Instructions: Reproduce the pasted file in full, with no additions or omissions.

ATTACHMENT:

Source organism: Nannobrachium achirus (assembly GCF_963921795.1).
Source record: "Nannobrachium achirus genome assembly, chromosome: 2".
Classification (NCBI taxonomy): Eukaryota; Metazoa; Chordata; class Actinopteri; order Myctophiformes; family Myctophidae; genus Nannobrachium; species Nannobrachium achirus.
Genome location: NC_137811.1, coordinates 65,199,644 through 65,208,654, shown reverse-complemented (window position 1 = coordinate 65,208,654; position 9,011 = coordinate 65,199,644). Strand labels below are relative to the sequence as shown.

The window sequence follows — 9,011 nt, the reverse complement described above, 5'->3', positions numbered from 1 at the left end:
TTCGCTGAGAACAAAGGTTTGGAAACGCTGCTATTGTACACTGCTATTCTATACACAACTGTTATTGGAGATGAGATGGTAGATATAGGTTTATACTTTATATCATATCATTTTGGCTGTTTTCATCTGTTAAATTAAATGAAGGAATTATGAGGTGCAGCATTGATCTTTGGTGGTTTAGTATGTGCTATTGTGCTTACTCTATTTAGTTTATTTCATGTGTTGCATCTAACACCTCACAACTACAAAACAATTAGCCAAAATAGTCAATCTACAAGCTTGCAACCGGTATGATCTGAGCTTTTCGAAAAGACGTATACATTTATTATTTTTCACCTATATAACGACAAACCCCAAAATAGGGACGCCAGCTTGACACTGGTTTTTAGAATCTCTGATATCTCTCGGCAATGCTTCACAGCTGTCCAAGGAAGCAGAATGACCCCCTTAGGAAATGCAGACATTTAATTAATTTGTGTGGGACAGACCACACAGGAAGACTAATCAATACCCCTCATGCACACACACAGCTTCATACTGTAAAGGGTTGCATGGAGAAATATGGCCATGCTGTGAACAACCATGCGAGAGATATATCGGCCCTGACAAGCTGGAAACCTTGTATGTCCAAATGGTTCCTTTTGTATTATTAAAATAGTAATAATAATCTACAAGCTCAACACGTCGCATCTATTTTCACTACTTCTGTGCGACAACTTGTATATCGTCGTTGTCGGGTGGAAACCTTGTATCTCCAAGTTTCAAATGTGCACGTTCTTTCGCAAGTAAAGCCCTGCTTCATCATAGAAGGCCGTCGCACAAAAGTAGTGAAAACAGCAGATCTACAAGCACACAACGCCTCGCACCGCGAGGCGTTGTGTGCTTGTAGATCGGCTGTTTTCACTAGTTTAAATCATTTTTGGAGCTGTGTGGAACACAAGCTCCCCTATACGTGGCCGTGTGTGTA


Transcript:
Source organism: Nannobrachium achirus (assembly GCF_963921795.1).
Source record: "Nannobrachium achirus genome assembly, chromosome: 2".
Classification (NCBI taxonomy): Eukaryota; Metazoa; Chordata; class Actinopteri; order Myctophiformes; family Myctophidae; genus Nannobrachium; species Nannobrachium achirus.
Genome location: NC_137811.1, coordinates 65,199,644 through 65,208,654, shown reverse-complemented (window position 1 = coordinate 65,208,654; position 9,011 = coordinate 65,199,644). Strand labels below are relative to the sequence as shown.

The window sequence follows — 9,011 nt, the reverse complement described above, 5'->3', positions numbered from 1 at the left end:
TTCGCTGAGAACAAAGGTTTGGAAACGCTGCTATTGTACACTGCTATTCTATACACAACTGTTATTGGAGATGAGATGGTAGATATAGGTTTATACTTTATATCATATCATTTTGGCTGTTTTCATCTGTTAAATTAAATGAAGGAATTATGAGGTGCAGCATTGATCTTTGGTGGTTTAGTATGTGCTATTGTGCTTACTCTATTTAGTTTATTTCATGTGTTGCATCTAACACCTCACAACTACAAAACAATTAGCCAAAATAGTCAATCTACAAGCTTGCAACCGGTATGATCTGAGCTTTTCGAAAAGACGTATACATTTATTATTTTTCACCTATATAACGACAAACCCCAAAATAGGGACGCCAGCTTGACACTGGTTTTTAGAATCTCTGATATCTCTCGGCAATGCTTCACAGCTGTCCAAGGAAGCAGAATGACCCCCTTAGGAAATGCAGACATTTAATTAATTTGTGTGGGACAGACCACACAGGAAGACTAATCAATACCCCTCATGCACACACACAGCTTCATACTGTAAAGGGTTGCATGGAGAAATATGGCCATGCTGTGAACAACCATGCGAGAGATATATCGGCCCTGACAAGCTGGAAACCTTGTATGTCCAAATGGTTCCTTTTGTATTATTAAAATAGTAATAATAATCTACAAGCTCAACACGTCGCATCTATTTTCACTACTTCTGTGCGACAACTTGTATATCGTCGTTGTCGGGTGGAAACCTTGTATCTCCAAGTTTCAAATGTGCACGTTCTTTCGCAAGTAAAGCCCTGCTTCATCATAGAAGGCCGTCGCACAAAAGTAGTGAAAACAGCAGATCTACAAGCACACAACGCCTCGCACCGCGAGGCGTTGTGTGCTTGTAGATCGGCTGTTTTCACTAGTTTAAATCATTTTTGGAGCTGTGTGGAACACAAGCTCCCCTATACGTGGCCGTGTGTGTA